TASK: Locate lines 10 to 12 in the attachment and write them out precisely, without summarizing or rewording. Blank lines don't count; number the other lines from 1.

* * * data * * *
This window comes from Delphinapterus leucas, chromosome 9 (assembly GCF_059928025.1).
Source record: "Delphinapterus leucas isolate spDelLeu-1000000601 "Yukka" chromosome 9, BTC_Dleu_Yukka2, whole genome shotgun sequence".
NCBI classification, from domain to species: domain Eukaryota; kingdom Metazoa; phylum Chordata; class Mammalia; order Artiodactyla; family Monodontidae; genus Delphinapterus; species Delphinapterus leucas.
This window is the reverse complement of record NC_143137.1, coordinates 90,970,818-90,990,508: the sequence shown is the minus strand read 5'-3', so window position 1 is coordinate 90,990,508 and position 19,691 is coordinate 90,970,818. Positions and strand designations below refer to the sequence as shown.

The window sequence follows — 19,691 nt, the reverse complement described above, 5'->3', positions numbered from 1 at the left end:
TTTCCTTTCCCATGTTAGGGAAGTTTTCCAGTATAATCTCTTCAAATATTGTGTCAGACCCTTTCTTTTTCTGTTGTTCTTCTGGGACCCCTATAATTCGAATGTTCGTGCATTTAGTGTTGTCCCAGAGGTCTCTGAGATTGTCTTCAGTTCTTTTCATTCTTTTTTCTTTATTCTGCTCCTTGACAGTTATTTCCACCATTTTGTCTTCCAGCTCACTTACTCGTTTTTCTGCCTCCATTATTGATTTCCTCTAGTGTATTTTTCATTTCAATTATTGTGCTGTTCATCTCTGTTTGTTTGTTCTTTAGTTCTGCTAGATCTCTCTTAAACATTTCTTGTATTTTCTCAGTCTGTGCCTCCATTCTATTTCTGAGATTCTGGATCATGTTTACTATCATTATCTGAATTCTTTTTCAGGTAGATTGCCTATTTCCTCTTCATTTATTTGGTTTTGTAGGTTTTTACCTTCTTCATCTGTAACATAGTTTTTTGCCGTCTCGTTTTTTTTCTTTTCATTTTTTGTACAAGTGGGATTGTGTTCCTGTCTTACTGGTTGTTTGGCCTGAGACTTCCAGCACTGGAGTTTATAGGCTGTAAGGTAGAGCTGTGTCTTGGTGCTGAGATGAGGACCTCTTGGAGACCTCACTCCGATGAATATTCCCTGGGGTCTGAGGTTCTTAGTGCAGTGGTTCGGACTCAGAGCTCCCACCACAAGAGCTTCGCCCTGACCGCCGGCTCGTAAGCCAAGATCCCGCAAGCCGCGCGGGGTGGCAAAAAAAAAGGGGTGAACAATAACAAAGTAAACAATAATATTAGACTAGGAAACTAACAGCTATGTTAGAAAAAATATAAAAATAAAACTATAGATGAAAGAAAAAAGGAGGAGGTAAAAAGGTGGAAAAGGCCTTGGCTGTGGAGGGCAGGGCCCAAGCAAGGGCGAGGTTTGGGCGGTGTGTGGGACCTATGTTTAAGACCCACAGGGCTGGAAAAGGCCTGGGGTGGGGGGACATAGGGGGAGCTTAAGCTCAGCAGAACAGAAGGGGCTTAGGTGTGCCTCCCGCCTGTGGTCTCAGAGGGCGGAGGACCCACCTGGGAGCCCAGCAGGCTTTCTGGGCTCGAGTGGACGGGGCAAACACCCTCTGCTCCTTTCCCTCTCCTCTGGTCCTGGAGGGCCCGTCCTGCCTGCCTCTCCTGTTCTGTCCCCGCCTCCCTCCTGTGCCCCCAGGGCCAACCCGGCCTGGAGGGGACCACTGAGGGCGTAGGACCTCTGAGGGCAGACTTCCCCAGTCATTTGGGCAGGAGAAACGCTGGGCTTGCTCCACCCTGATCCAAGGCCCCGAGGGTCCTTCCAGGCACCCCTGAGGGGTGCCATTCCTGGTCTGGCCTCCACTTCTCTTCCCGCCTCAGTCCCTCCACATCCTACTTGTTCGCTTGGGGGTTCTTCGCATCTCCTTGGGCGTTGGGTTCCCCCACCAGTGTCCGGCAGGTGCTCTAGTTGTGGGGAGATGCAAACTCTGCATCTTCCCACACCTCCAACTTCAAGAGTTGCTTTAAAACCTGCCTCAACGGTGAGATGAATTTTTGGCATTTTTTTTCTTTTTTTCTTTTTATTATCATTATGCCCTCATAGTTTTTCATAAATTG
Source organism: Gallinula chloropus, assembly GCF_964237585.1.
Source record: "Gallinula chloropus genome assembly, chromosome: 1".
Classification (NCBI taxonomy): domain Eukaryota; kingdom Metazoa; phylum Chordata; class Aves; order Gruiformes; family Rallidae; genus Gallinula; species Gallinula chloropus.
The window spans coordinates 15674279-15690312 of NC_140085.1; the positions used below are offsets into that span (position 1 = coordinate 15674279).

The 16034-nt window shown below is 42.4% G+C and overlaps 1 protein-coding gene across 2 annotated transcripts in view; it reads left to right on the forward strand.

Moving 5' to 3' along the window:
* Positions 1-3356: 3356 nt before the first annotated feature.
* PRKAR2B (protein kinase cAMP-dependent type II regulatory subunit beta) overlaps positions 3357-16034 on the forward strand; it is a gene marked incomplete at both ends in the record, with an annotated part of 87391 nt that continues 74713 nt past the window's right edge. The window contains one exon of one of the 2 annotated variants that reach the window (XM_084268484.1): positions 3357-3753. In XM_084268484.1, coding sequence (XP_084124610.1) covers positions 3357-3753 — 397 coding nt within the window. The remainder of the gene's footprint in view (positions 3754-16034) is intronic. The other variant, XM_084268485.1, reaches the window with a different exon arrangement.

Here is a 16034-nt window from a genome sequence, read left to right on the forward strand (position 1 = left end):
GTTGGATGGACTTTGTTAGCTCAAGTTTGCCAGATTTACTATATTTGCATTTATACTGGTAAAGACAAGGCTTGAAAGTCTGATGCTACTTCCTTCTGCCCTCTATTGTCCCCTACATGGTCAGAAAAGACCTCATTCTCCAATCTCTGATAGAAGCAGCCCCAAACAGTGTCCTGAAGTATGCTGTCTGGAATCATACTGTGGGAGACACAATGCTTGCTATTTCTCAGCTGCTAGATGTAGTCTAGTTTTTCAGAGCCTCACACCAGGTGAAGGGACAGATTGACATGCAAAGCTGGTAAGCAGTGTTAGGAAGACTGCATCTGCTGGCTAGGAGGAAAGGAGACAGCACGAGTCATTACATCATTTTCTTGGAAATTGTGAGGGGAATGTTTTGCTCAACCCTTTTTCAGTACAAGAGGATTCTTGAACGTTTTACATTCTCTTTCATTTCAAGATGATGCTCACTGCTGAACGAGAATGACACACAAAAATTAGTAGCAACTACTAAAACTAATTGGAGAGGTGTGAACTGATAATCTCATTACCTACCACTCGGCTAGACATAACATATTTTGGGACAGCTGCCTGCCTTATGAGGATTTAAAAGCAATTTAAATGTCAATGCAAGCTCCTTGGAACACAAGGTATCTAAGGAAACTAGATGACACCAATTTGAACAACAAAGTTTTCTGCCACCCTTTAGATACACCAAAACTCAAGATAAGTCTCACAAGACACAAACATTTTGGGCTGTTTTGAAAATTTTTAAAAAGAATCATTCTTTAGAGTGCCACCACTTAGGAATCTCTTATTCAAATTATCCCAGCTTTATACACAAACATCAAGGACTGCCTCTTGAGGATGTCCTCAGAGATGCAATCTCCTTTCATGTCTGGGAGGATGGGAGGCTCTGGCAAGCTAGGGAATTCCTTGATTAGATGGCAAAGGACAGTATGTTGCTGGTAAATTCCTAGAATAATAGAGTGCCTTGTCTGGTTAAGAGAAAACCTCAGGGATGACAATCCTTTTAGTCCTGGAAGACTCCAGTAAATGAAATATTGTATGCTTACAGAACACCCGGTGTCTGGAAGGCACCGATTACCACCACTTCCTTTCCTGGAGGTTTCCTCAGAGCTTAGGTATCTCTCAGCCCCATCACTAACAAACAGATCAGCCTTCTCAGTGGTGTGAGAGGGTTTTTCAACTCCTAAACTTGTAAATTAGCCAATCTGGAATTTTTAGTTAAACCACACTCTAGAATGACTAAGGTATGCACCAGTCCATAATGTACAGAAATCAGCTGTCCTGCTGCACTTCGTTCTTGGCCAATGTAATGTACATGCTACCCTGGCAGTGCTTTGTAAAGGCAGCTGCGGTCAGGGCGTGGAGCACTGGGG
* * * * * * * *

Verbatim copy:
The window spans coordinates 15674279-15690312 of NC_140085.1; the positions used below are offsets into that span (position 1 = coordinate 15674279).

The 16034-nt window shown below is 42.4% G+C and overlaps 1 protein-coding gene across 2 annotated transcripts in view; it reads left to right on the forward strand.

Moving 5' to 3' along the window: